I Have A Non-sufficient Funds Check, Is It A Felony??
I Was Given A NSF Checks By An Equipment Company In Texas And I Was Told That This Guy Could Face Jail Time, The Checks Total An Amount Of 57,000 Dollars Which He Seems To Be Enjoying And Re-investing.
Is It Possible That This Guy Could Face The Fact That He Is Going To Jail If He Doesn't Pay Me??
How Should I Proceed?
Thank You All For Your Help.
I suggest you see a lawyer and explore your options. Realize, too, that a criminal case doesn't automatically benefit the victims. He could get jail time from a conviction and you get nothing.
sounds like you are gonna have to slap a lean on this little prick
It depends on the state you live in. I know for here in Ohio if you write a check for $500.00 or more to anyone or any buisness with the exception of a cash advance place it is a felony and could face possible jail time. But im sure a check in the amount your talking about would be a felony in any state
You need to speak to an attorney. People do not go to jail for owing someone money, they go to jail for fraud and crimes like that. It might be worth your while to talk to your county/city prosecutor. Unfortunately, you want your money and jail for him probably won't get you what you want.
he's not going to jail for not paying you.
if he goes to jail its for writing a check like that!
unless you have a contract, then he can be sued!
You'll need to get ahold of the J.P. (Justice of the Peace) in your county to deal with this. Before you do so, you must send a certified letter to the party who wrote you the bad check. Next, most counties typically require proof that you've mailed a certified letter asking for reimbursement for the NSF. You'll need a copy of the letter and the certified mail receipt (it's a green and white form you attach to your letter) at which point the county will pursue the matter on your behalf to include an arrest warrant for the bad check after all attempts to recover the debt have been exhausted and the offending party refuses to respond to your requests. Warrants are typically issued after the party fails to appear in court to offer a solution to the problem.
Additionally, if the person that wrote this/these checks STILL refuses to pay after making a payback agreement, the next step is to have a wage garnishment put into place to include your own legal fees, which can also be accomplished by visiting your J.P's office for the county you live in. Keep in mind that you DO NOT need an attorney to go about getting the county involved in your bad check issue, but you would need one should a wage garnishment be needed after all of this which could take a few months. Also, if the checks were written for tangible items, you can always have an attorney put a lien on the items sold as well but you need to MAKE DOCUMENTED EFFORTS to solve the issue of payment first beFORE you try to get a lien, or it won't be granted. All of this info is specific to Tx. only, I'm not sure how other states handle these things. In the end, this whole thing is going to take a few months and the person that signed the bad check won't go to jail (that'll be who the warrant is issued for) unless you spot them in the county the warrant was issued in, and get the police to where ever they're at in time before they leave and go somewhere else.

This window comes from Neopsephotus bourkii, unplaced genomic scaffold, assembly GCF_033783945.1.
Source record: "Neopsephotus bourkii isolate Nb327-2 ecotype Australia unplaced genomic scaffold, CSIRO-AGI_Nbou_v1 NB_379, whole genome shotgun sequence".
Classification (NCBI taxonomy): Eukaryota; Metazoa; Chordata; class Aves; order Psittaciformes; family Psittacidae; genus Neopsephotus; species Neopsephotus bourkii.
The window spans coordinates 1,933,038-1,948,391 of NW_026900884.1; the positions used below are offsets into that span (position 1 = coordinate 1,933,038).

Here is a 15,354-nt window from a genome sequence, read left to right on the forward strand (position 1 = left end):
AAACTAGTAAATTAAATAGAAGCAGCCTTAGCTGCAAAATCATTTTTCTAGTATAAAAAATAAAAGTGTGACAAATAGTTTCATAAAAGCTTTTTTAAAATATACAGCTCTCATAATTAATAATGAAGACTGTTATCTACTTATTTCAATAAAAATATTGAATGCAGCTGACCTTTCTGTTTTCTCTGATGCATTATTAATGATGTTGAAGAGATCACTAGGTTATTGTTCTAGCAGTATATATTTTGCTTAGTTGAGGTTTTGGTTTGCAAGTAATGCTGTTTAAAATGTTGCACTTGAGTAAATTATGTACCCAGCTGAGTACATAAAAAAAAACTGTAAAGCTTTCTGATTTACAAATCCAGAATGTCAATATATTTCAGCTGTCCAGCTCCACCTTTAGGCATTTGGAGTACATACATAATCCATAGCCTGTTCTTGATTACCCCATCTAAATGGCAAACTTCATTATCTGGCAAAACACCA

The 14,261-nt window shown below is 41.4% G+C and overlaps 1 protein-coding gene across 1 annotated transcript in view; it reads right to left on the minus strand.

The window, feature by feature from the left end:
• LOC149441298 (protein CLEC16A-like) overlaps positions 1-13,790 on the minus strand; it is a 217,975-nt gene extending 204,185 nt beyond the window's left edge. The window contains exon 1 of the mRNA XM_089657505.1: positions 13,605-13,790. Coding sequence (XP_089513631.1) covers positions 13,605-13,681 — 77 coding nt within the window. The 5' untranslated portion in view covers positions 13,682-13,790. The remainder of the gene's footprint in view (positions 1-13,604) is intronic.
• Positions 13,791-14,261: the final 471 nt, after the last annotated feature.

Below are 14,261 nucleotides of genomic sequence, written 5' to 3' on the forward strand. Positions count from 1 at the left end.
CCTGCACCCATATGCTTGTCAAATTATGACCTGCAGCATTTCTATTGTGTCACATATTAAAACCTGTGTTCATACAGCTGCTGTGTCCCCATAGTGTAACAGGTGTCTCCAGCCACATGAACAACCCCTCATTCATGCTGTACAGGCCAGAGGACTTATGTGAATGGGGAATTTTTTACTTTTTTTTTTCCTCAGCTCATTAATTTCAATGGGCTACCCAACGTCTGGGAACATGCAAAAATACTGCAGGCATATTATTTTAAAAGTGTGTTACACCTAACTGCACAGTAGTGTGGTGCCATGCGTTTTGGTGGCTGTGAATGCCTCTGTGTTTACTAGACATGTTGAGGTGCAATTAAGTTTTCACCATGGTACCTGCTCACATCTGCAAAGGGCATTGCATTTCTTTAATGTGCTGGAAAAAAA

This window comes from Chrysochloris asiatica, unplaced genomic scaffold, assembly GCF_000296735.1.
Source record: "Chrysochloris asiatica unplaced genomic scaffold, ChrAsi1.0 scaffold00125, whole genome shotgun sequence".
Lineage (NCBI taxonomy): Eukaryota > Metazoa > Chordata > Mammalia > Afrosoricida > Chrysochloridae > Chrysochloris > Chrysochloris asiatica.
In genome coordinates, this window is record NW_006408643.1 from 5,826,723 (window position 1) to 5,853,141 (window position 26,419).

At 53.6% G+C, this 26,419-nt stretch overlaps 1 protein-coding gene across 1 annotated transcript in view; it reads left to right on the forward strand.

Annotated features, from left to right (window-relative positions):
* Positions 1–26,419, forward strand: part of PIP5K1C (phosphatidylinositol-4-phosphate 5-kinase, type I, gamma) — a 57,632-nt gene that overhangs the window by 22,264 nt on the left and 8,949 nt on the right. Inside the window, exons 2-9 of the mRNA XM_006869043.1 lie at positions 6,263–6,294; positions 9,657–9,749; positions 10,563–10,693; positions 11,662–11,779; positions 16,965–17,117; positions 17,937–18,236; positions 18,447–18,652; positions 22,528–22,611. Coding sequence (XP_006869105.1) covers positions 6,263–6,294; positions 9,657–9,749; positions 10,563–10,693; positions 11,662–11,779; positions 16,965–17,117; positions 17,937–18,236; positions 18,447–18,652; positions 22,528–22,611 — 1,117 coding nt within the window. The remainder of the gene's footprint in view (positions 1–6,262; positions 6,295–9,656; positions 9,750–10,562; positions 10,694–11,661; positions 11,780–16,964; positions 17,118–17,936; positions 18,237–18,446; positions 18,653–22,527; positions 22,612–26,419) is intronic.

to everyone else:
In the state of Texas, it's felonious to pass checks knowing that the funds you've promised will not be available. This is the standard procedure for every county in Texas with respect to NSF checks. Eventually, this person will end up in jail. But it's not some sort of horrendous felonious offense. People do kind of go to jail for not making good on bank drafts..at least in the state of Texas. But conversely, the FBI isn't going to kick someone's door in either.
Take the check to the state's attorney and press charges. What happens will depend upon the amount of the check he wrote to you, and whether or not other people prosecute him. He could be convicted under RICO which would mean serious prison time. Makes lots of copies of the check front and back just in case the original gets lost or destroyed.